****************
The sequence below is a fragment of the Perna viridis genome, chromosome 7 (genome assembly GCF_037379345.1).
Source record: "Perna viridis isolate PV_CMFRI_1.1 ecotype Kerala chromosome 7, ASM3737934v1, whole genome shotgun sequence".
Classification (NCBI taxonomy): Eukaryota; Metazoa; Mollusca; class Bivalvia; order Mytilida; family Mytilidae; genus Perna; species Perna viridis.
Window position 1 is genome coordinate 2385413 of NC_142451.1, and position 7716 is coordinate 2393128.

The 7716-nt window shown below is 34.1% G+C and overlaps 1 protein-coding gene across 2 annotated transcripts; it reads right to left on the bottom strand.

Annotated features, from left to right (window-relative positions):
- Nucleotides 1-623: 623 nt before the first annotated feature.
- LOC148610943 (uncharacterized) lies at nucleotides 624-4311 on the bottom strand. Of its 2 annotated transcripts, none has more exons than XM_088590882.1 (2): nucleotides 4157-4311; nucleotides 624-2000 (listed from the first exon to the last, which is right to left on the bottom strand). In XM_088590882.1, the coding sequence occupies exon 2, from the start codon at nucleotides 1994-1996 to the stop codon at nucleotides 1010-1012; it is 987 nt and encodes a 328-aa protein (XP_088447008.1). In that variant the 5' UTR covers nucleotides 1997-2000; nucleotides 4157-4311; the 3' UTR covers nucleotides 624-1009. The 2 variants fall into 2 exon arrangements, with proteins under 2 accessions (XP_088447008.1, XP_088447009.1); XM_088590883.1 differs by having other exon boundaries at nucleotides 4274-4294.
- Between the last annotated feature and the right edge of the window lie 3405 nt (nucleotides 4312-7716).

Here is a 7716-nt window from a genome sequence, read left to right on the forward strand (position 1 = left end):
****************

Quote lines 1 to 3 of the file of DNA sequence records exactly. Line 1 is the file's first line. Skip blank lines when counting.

The sequence below is a fragment of the Perna viridis genome, chromosome 7 (genome assembly GCF_037379345.1).
Source record: "Perna viridis isolate PV_CMFRI_1.1 ecotype Kerala chromosome 7, ASM3737934v1, whole genome shotgun sequence".
Classification (NCBI taxonomy): Eukaryota; Metazoa; Mollusca; class Bivalvia; order Mytilida; family Mytilidae; genus Perna; species Perna viridis.